18th. I was much troubled this day to hear at Westminster, how the officers do bury the dead in the open Tuttle-fields, pretending want of room elsewhere.

20th. Walked to Redriffe, where I hear the sickness is, and indeed is scattered almost every where. There dying 1089 of the plague this week. My lady Carteret did this day give me a bottle of plague-water home with me.

21st. Late in my chamber, setting some papers in order ; the plague growing very raging, and my apprehensions of it great.

26th. The king having dined, he came down, and I went in the barge with him, I sitting at the door. Down to Woolwich (and there I just saw, and kissed my wife, and saw some of her painting, which is very curious ; and away again to the king), and back again with him in the barge, hearing him and the duke talk, and seeing and observing their manner of discourse. And God forgive me! though I admire them with all the duty possible, yet the more a man considers and observes them, the less he finds of difference between them and other men, though (blessed be God!) they are both princes of great nobleness and spirits. The Duke of Monmouth is the most skittish, leaping gallant that ever I saw, always in action, vaulting or leaping, or clambering. Sad news of the deaths of so many in the parish of the plague, forty last night. The bell always going. This day poor Robin Shaw at Backewell's died, and Backewell himself now in Flanders. The King himself asked about Shaw, and, being told he was dead, said he was very sorry for it. The sickress is got into our parish this week, and is got, indeed, every where ; so that I begin to think of setting things in order, which I pray God enable me to put both as to soul and body.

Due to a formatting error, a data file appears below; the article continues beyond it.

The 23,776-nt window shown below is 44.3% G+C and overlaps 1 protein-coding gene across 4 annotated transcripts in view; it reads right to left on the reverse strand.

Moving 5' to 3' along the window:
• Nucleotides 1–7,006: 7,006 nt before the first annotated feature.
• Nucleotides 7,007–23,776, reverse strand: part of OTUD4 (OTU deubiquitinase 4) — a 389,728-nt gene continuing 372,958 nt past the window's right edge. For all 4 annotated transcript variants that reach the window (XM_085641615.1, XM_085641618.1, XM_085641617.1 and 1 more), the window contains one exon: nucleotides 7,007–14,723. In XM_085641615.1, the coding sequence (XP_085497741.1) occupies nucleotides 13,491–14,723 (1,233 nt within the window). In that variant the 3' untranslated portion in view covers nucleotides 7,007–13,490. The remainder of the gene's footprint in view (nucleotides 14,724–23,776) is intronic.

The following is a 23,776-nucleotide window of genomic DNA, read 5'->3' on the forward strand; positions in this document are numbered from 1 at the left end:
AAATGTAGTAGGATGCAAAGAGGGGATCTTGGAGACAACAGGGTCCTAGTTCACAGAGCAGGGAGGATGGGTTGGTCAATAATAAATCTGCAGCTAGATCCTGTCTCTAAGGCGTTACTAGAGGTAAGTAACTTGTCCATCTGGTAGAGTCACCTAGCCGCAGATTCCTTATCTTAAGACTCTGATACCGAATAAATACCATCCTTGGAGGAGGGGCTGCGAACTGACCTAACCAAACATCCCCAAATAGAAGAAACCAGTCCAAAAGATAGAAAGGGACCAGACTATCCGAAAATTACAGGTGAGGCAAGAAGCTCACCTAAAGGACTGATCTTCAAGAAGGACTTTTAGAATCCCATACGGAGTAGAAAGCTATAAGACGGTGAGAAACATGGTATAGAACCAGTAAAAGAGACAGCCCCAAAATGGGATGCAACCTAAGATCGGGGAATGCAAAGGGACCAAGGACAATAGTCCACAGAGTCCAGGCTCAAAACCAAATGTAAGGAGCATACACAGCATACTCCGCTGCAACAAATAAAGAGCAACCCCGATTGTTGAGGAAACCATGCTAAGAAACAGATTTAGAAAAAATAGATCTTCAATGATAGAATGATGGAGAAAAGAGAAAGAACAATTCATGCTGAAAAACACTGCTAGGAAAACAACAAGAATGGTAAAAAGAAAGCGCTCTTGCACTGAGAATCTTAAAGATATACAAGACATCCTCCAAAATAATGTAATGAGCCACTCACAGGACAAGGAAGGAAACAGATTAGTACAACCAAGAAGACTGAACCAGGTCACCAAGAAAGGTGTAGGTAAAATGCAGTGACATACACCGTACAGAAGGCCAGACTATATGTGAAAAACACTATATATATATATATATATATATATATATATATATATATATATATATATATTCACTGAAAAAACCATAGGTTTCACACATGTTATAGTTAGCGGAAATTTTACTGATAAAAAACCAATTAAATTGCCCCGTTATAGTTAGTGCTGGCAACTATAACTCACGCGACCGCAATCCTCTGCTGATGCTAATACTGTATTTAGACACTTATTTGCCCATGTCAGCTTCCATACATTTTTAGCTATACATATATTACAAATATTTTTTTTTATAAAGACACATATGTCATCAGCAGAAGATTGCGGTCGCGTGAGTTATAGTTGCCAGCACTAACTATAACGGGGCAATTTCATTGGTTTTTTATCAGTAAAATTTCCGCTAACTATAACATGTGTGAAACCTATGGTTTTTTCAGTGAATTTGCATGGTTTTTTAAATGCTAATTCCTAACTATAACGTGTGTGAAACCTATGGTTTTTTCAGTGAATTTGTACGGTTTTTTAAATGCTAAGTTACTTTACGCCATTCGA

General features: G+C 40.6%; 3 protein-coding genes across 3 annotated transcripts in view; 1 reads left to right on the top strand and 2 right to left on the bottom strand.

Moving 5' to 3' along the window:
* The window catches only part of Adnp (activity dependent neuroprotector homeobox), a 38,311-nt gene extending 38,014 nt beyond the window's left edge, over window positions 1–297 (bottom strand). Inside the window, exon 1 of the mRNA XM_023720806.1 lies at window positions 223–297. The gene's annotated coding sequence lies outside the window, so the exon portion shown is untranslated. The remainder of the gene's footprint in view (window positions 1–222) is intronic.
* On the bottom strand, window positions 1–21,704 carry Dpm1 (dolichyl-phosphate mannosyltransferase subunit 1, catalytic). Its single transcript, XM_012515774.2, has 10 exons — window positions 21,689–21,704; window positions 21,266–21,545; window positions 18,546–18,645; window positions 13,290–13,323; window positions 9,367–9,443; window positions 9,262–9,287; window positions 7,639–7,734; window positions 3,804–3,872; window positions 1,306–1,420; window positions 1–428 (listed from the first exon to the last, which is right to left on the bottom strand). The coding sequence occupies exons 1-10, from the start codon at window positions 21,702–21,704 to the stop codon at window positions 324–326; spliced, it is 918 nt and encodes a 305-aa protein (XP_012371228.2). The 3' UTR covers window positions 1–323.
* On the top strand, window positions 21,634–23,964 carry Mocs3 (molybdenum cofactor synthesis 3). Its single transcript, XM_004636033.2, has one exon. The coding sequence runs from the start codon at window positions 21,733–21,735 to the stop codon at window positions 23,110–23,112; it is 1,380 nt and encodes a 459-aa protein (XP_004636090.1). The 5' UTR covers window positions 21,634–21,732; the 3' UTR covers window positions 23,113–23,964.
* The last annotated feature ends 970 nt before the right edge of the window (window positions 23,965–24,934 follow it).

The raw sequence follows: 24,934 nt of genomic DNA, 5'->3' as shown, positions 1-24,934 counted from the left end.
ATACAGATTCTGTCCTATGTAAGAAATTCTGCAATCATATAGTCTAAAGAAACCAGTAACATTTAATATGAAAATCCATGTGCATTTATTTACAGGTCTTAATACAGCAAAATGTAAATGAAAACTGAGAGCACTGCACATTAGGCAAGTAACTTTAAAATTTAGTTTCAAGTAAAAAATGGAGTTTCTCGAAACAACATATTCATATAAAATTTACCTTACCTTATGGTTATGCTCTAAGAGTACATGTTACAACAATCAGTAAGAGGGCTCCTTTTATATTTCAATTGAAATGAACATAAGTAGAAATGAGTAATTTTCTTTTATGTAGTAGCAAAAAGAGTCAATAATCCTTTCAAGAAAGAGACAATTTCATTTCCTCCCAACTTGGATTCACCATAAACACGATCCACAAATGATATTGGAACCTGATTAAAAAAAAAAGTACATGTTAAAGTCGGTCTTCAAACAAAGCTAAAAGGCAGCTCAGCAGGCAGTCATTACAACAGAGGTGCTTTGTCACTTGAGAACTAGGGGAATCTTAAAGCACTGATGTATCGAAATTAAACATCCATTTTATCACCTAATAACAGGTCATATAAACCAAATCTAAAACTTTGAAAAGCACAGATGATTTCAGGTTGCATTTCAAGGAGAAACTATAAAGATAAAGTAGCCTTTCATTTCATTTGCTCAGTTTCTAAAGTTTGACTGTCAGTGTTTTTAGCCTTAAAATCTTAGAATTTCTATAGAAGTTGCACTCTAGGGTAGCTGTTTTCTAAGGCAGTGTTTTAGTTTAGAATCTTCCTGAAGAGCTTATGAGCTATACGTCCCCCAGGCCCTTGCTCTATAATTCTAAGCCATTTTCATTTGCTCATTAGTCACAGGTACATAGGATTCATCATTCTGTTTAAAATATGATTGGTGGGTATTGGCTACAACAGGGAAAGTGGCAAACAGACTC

28th. set out with my lady Sandwich all alone with her with six horses to DagenIST QUARTER.

hams, going by water to the Ferry. And a pleasant going, and a good discourse ; and when there, very merry, and the young couple now well acquainted. But, Lord! to see in what fear all the people here do live. How they are afraid of us that come to them, insomuch that I am troubled at it, and wish myself away. But some cause they have ; for the chaplain, with whom but a week or two ago we were here mighty high disputing, is since fallen into a fever and dead, being gone hence to a friend's a good way off. A sober and healthful man. These considerations make us all hasten the marriage, and resolve it upon Monday next.

30th. It was a sad noise to hear our bell to toll and ring so often to day, either for deaths or burials; I think five or six times.